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Abloom In a Desert City

3 minute read

Natalia Shustova remembers cutting the sleeves off her school uniforms. She’s never been a conformer. “I always wanted to stand out,” Shustova says. Now the 44-year-old Belarusian lawyer is part of a creative revolution in the high-gloss city of Dubai.

Dubai has a reputation for luxury business, but not exactly the kind of quirky risk-taking that comes with more artistic endeavors. Many of the high-end businesses in the region expanded to Dubai only once they’d proved lucrative. Shustova followed that model, but her business was her own creativity. After building a reputation as a social media fashion influencer, she launched her creative floral-design company, Goshá, in Dubai in 2020 with almost instant success. Her very first commission? Flower displays for a Louis Vuitton fashion show.

The resilience needed to create a new life and a new business in a new city comes from Shustova’s upbringing. She grew up in a town 140 miles from Chernobyl, which, when she was just 7 in 1986, was the site of a nuclear meltdown and huge radiation leak. Life changed immediately for her family. “We only ate canned food. It was very traumatic,” she says. “Forty percent of my classmates are now dead.”

The family moved to Siberia, where Shustova’s love of nature was born. “We had 10 months of winter and then 40 days of spring, summer, and autumn during which everything blooms, then dies,” she says. “The power of nature is incredible.”

Natalia Shustova’s floral studio Goshá carved out a creative niche in DubaiNatalie Naccache for TIME

Shustova first arrived in Dubai in 2006, a trained lawyer unable to speak English. “I was a fashionable, blond, 26-year-old Russian [speaking] girl with no idea who she was,” she says now. A local real estate law firm hired her to work with Russian–speaking investors, and she eventually became a partner, allowing her to indulge her passion for luxury fashion. Her creative style along with her spending sprees were soon noticed by Prada, which invited her to sit front row at its 2016 Milan show. “Runway shows were the most beautiful theater I’d ever seen, and I wanted to be connected to this world,” she says.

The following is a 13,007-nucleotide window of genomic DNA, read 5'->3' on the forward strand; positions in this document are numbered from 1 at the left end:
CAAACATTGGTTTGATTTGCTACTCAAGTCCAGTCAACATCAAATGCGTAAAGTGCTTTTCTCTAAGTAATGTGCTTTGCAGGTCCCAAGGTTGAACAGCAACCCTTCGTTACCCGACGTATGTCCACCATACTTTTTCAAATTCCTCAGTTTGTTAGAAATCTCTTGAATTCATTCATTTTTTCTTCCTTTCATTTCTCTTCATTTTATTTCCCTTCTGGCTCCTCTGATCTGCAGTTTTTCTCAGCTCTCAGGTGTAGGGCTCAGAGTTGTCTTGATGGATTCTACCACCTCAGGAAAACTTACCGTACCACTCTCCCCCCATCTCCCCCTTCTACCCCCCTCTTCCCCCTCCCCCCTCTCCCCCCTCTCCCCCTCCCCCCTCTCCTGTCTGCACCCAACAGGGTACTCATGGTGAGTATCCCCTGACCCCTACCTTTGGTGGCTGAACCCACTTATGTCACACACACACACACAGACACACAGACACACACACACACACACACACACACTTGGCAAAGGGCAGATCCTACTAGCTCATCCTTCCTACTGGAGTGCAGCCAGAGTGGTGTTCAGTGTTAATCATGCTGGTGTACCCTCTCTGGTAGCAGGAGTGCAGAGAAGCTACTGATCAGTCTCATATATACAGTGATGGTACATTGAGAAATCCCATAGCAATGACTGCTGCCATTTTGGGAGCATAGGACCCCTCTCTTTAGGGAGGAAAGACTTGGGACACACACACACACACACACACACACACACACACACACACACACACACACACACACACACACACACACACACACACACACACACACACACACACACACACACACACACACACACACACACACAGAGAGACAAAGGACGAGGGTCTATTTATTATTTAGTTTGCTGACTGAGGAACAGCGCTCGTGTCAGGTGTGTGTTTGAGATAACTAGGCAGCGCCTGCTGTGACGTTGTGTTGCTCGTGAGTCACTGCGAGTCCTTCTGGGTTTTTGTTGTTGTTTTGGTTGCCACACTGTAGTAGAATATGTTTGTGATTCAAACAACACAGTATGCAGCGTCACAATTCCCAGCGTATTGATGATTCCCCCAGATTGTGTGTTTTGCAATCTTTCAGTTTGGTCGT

Social media provided the platform, and as her online presence grew, paid collaborations with large brands followed. By 2016 she had quit law and decided to pursue floral design full time. “I’ve watched Natalia come up, and she has remained authentic, which is really cool,” says Pratyush Sarup, content director at Architectural Digest Middle East. “She has a good eye for design and also good taste, and both are bookended by an encyclopedic knowledge of fashion.”

Since launching Goshá, Shustova has become a well-known presence in a growing boutique artistic community in Dubai. The city, she says, was the perfect environment for her to develop her unusual career. “Nothing is impossible in Dubai. No one is there to stop you, they’re there to push you forward,” she says. “Creative people are made to feel welcome here.”

TIME’s Destination Dubai series is presented by DUBAI

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